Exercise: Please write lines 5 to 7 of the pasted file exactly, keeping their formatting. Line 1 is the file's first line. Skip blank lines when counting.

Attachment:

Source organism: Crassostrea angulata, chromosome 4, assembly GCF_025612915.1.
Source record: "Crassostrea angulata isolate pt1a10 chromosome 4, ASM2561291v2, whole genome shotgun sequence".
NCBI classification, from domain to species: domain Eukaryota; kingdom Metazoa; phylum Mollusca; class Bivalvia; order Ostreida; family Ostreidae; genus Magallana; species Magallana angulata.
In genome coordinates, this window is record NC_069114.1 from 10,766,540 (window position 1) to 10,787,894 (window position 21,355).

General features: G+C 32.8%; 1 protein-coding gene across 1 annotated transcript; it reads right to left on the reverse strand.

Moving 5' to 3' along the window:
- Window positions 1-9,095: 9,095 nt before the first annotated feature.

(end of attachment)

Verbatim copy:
General features: G+C 32.8%; 1 protein-coding gene across 1 annotated transcript; it reads right to left on the reverse strand.

Moving 5' to 3' along the window:
- Window positions 1-9,095: 9,095 nt before the first annotated feature.